When you walk around the Littoral region, northeast Argentina, you seldom hear the word “jaguar.” Here and across Argentina the Guaraní expression “yaguareté,” meaning “the real beast,” is more common. The presence of the yaguareté in many famous stories, songs, and legends highlights its importance in Argentine culture and history. The biggest feline on the continent, it used to have a large distribution from the south of the USA to the north of Patagonia in South America but, for a number of reasons, yaguareté numbers are diminishing dramatically: illegal hunting, changes in the use of the territories, deforestation, and conflicts with farmers. Today, the yaguareté can be found in less than 50 percent of its former territory on the American continent.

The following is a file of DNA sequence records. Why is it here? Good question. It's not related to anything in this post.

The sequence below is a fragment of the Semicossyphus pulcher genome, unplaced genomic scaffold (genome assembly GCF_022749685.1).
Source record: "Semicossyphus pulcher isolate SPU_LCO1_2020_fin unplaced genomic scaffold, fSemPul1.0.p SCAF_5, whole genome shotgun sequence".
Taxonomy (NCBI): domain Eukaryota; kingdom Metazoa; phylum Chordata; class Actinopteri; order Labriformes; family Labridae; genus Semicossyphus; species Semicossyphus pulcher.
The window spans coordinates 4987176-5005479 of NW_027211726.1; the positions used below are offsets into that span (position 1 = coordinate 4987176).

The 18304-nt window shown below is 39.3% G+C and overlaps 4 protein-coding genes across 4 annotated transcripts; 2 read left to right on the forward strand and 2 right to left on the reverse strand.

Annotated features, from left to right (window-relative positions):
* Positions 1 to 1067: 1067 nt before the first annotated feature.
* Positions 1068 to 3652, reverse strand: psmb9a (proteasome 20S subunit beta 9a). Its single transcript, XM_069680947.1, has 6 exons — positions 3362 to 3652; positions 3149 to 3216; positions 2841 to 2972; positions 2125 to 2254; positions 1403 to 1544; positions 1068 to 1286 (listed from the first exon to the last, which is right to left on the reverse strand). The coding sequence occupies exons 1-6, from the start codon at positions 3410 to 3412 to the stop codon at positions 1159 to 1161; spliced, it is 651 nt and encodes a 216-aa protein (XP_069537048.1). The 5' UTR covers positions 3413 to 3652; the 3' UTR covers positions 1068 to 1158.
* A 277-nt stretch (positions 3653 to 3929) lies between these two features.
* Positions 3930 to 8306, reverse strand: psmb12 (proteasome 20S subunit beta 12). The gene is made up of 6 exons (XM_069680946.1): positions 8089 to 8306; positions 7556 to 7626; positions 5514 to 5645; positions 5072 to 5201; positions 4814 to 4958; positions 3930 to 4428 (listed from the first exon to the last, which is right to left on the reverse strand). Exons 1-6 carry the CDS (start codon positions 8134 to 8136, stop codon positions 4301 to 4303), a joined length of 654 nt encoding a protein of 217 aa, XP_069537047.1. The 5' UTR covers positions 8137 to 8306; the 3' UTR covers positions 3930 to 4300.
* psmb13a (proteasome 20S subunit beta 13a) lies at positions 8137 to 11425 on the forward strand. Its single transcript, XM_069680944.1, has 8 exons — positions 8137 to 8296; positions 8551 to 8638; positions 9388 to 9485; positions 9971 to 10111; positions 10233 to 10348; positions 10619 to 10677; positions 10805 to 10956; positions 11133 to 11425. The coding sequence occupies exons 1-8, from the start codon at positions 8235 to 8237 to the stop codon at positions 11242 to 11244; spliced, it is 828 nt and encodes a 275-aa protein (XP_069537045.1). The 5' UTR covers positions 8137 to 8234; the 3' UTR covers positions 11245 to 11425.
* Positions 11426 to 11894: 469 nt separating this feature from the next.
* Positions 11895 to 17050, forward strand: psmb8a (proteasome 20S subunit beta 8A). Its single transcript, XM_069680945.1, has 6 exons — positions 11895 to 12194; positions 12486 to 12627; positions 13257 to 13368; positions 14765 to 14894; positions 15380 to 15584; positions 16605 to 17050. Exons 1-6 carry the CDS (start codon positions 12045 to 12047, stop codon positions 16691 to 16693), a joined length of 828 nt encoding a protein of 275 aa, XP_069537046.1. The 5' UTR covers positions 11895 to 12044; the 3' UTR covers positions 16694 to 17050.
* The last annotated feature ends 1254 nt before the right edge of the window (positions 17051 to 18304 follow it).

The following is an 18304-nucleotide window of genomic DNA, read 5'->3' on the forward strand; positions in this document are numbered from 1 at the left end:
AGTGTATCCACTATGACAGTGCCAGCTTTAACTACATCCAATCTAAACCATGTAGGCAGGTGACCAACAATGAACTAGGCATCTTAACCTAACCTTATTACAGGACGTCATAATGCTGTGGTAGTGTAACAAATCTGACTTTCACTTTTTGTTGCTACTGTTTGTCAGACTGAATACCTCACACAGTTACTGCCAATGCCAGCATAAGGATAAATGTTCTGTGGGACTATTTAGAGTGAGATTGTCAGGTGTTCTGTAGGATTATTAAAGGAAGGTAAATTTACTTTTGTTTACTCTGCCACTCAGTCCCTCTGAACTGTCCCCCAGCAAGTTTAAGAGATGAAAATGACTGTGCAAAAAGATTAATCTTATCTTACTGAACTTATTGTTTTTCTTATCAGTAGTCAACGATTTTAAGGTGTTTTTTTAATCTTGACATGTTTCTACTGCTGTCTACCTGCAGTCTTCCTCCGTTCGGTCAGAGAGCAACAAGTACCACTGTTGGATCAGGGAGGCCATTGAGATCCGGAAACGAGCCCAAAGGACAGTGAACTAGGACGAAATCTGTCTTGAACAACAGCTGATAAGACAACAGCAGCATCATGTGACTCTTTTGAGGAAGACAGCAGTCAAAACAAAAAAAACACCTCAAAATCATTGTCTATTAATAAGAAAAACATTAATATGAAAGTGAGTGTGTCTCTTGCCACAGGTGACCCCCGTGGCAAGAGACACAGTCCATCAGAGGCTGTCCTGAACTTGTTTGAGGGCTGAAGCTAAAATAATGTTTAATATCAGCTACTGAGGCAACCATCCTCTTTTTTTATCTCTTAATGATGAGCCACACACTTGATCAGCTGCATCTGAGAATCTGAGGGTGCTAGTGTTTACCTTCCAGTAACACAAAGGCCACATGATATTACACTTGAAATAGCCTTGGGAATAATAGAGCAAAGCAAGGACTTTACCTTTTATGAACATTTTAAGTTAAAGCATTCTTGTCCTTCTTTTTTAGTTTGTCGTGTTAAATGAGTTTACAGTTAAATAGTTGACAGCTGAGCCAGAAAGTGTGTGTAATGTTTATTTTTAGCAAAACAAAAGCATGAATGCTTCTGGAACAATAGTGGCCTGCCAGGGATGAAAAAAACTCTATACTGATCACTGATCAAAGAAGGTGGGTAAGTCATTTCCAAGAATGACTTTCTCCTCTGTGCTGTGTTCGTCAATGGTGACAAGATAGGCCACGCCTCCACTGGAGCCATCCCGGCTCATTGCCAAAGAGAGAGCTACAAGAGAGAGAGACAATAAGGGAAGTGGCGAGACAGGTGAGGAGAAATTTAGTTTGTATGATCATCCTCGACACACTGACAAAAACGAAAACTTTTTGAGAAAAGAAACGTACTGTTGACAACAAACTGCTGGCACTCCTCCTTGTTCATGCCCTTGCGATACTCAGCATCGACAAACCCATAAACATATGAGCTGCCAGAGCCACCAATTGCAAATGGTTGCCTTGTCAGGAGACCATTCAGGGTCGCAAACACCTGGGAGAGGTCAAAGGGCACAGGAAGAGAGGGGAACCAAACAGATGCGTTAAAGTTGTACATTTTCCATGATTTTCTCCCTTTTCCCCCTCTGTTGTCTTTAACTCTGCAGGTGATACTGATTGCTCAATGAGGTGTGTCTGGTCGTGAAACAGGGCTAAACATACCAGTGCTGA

In Argentina, the status of the yaguareté is particularly alarming: there are approximately only 200 yaguaretés across three separate areas in the north of the country—the mountain jungles in Salta, the semiarid Gran Chaco, and the rainforest in Misiones. The latter two are situated in the Littoral region. Yaguaretés now live in five percent of the territory they once occupied; previously, they could also be found in the central region and in the north of Patagonia.
As endangerment became more serious, lawmakers focused on implementing protective measures. Today, there are national and provincial regulations classifying the yaguareté as a “natural monument.” This is a legal conservation category in Argentine regulations for natural parks and reserves. The idea is to declare any space, thing, or plant or animal species with aesthetic, historical, or scientific value as a natural monument, which implies absolute protection. In 2001 the yaguareté was declared a natural monument under national law 25.463; the Provinces of Chaco, Misiones, Santiago del Estero, and Salta enforced similar measures in their provincial legislation.